Remember That There Are Usually Other Choices
It’s easy to just accept the default options we are given when making a purchase. Doing so can make things less complicated (such as when installing software), freeing up our time and energy to think about things that matter more to us.
But sometimes the default options aren’t what’s best for our particular situation. In those cases, it’s good to remember that we don’t necessarily have to accept them. We can make other choices, either on our own, or by asking for additional options if they aren’t readily apparent.
Let me give you an example. Our local store sells cherries in 2-3 lb plastic bags. While I certainly could scarf down a few pounds of cherries in 2 or 3 days before they went bad — I love them that much — my stomach would not appreciate it.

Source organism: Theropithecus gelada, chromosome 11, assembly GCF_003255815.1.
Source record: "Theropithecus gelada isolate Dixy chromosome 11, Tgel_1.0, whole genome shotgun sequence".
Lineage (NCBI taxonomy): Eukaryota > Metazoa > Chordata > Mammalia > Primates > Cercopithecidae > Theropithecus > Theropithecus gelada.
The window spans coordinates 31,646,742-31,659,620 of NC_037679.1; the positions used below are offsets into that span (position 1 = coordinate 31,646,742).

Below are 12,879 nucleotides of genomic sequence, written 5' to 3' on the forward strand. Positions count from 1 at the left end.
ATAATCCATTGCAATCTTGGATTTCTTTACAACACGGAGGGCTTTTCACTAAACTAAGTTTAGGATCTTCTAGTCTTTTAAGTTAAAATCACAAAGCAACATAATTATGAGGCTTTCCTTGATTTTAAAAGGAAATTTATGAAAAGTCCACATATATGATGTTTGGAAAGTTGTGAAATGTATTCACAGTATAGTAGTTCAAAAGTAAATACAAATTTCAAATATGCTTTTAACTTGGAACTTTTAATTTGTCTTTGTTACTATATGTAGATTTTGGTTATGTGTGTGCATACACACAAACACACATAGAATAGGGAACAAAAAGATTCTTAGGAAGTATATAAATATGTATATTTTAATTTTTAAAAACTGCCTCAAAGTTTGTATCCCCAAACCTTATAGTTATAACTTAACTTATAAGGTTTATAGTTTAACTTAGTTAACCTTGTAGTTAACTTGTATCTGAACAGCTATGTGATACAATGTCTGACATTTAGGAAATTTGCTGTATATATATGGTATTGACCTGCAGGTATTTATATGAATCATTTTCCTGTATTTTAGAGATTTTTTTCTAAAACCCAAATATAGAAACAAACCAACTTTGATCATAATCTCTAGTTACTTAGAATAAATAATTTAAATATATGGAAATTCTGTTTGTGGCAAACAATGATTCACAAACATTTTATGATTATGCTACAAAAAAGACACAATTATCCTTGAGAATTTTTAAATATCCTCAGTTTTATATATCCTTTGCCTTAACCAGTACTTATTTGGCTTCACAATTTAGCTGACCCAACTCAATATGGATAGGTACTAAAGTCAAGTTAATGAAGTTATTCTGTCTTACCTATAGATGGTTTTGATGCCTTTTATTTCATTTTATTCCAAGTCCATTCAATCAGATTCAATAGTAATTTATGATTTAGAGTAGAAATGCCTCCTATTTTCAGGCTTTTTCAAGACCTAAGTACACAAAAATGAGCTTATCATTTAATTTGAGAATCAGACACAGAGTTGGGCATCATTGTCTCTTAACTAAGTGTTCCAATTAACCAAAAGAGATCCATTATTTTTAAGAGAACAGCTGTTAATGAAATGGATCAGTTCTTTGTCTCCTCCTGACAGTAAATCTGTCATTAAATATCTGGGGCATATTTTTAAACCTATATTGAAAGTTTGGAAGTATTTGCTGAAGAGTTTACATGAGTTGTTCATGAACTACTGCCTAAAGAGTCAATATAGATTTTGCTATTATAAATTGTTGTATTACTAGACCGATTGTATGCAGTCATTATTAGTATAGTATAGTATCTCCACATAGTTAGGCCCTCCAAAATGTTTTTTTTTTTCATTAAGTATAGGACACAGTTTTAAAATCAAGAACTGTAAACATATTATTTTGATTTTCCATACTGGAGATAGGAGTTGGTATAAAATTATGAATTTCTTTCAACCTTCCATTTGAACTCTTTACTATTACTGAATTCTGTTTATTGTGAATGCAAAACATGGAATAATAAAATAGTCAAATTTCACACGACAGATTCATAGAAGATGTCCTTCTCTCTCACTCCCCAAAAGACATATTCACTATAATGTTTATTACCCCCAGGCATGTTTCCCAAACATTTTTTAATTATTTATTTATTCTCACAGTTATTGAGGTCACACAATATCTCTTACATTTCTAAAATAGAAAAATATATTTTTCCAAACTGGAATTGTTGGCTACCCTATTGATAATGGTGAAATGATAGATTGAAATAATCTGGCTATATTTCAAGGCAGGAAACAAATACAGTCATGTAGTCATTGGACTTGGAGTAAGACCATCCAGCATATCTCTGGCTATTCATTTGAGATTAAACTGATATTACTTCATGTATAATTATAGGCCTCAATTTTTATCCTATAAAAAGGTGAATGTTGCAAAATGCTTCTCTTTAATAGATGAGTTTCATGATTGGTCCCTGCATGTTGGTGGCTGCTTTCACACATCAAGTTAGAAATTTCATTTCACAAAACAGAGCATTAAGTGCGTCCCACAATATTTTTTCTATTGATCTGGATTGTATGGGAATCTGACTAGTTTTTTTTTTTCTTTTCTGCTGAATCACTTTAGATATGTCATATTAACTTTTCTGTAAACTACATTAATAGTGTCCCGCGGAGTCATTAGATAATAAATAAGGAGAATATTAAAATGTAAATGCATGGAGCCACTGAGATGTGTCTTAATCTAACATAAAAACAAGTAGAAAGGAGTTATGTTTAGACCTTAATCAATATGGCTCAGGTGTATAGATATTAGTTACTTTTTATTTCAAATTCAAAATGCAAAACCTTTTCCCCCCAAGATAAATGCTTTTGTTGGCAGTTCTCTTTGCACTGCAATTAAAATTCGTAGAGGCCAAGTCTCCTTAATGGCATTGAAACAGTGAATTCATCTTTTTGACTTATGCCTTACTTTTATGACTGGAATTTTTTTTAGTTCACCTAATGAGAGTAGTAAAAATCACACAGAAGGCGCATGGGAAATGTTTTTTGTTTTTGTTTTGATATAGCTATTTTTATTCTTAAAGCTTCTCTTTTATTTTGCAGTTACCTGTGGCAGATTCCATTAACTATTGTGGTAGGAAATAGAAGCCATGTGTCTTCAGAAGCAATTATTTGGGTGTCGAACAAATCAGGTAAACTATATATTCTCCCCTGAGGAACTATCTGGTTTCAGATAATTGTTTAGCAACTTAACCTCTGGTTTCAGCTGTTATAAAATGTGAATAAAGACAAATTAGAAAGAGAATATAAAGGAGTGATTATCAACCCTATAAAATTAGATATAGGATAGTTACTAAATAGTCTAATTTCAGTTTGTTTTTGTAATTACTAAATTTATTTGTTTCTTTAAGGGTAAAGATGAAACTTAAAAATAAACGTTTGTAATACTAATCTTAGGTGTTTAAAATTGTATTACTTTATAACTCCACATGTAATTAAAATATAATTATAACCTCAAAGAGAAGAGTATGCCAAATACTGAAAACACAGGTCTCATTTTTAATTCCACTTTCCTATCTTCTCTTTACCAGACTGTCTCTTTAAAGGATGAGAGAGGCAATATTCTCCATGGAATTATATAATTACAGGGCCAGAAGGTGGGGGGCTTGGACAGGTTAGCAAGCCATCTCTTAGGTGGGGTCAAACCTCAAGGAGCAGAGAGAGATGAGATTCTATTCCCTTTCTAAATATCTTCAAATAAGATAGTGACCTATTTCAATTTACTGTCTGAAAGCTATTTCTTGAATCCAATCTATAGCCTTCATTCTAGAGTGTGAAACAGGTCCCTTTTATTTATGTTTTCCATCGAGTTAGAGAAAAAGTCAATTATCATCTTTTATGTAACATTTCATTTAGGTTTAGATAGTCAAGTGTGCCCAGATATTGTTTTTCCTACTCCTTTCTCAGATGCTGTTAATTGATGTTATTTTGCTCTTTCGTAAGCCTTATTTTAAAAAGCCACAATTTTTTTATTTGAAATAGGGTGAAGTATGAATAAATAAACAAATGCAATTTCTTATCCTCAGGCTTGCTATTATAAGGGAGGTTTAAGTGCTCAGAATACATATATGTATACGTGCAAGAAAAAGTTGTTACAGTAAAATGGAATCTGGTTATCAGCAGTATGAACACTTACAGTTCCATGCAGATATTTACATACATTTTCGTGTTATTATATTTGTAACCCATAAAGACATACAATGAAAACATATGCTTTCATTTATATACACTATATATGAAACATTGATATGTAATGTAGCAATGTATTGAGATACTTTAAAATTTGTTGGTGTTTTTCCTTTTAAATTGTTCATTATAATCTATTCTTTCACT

So when I buy cherries, I first look to see if any of the prepackaged ziplock bags are half-empty. If not, I unzip one of them, tear off a bag from the nearby roller, and fill my own little bag with an amount that I actually can eat. There’s no need for me to pay for extra cherries that will just go bad before I can eat them.
A customer walked by recently while I was in the process of doing this. He told me that I was stealing someone else’s cherries, since they would now get less. I was dumbfounded. Cherries are priced by weight. So both myself and a future customer who perhaps couldn’t eat a giant bag of cherries would both get exactly what we paid for.
That’s when I wondered how many other people just assume that they have to buy the entire bag of cherries.
It’s easy to slip into just assuming that things are what they are, without realizing that there are often other options. So if the default options aren’t what’s best for your situation, see if you can’t find additional ones. Don’t automatically accept things by default.